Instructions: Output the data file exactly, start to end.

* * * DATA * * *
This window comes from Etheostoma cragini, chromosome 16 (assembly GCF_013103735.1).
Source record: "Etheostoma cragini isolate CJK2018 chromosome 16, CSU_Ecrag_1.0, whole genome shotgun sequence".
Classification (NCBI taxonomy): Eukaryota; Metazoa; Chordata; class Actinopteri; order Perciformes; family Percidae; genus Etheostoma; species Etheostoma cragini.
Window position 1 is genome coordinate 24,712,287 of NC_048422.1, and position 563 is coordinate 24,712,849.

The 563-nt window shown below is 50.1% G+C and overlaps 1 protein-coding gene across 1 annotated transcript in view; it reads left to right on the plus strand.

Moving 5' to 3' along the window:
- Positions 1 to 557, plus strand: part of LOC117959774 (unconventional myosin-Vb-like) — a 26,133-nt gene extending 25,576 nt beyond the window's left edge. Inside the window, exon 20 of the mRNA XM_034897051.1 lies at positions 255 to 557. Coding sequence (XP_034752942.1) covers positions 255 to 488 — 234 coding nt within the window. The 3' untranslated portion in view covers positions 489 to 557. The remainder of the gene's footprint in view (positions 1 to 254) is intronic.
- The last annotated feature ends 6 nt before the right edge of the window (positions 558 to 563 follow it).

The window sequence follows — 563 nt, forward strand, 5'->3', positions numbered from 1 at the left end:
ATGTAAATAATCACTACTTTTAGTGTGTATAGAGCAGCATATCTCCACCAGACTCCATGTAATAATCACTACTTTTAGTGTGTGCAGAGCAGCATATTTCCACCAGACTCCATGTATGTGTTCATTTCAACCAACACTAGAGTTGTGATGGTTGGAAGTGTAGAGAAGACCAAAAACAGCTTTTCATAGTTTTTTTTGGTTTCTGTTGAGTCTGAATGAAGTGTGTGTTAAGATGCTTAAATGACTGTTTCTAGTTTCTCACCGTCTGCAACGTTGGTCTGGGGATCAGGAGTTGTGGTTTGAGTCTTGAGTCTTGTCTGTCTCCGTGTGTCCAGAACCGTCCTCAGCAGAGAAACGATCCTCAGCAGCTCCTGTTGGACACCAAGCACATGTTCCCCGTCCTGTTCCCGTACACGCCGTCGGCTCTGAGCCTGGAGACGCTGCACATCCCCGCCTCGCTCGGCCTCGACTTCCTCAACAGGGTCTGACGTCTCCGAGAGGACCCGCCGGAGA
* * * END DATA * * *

This window comes from Etheostoma cragini, chromosome 16 (assembly GCF_013103735.1).
Source record: "Etheostoma cragini isolate CJK2018 chromosome 16, CSU_Ecrag_1.0, whole genome shotgun sequence".
Classification (NCBI taxonomy): Eukaryota; Metazoa; Chordata; class Actinopteri; order Perciformes; family Percidae; genus Etheostoma; species Etheostoma cragini.
Window position 1 is genome coordinate 24,712,287 of NC_048422.1, and position 563 is coordinate 24,712,849.

The 563-nt window shown below is 50.1% G+C and overlaps 1 protein-coding gene across 1 annotated transcript in view; it reads left to right on the plus strand.

Moving 5' to 3' along the window:
- Positions 1 to 557, plus strand: part of LOC117959774 (unconventional myosin-Vb-like) — a 26,133-nt gene extending 25,576 nt beyond the window's left edge. Inside the window, exon 20 of the mRNA XM_034897051.1 lies at positions 255 to 557. Coding sequence (XP_034752942.1) covers positions 255 to 488 — 234 coding nt within the window. The 3' untranslated portion in view covers positions 489 to 557. The remainder of the gene's footprint in view (positions 1 to 254) is intronic.
- The last annotated feature ends 6 nt before the right edge of the window (positions 558 to 563 follow it).

The window sequence follows — 563 nt, forward strand, 5'->3', positions numbered from 1 at the left end:
ATGTAAATAATCACTACTTTTAGTGTGTATAGAGCAGCATATCTCCACCAGACTCCATGTAATAATCACTACTTTTAGTGTGTGCAGAGCAGCATATTTCCACCAGACTCCATGTATGTGTTCATTTCAACCAACACTAGAGTTGTGATGGTTGGAAGTGTAGAGAAGACCAAAAACAGCTTTTCATAGTTTTTTTTGGTTTCTGTTGAGTCTGAATGAAGTGTGTGTTAAGATGCTTAAATGACTGTTTCTAGTTTCTCACCGTCTGCAACGTTGGTCTGGGGATCAGGAGTTGTGGTTTGAGTCTTGAGTCTTGTCTGTCTCCGTGTGTCCAGAACCGTCCTCAGCAGAGAAACGATCCTCAGCAGCTCCTGTTGGACACCAAGCACATGTTCCCCGTCCTGTTCCCGTACACGCCGTCGGCTCTGAGCCTGGAGACGCTGCACATCCCCGCCTCGCTCGGCCTCGACTTCCTCAACAGGGTCTGACGTCTCCGAGAGGACCCGCCGGAGA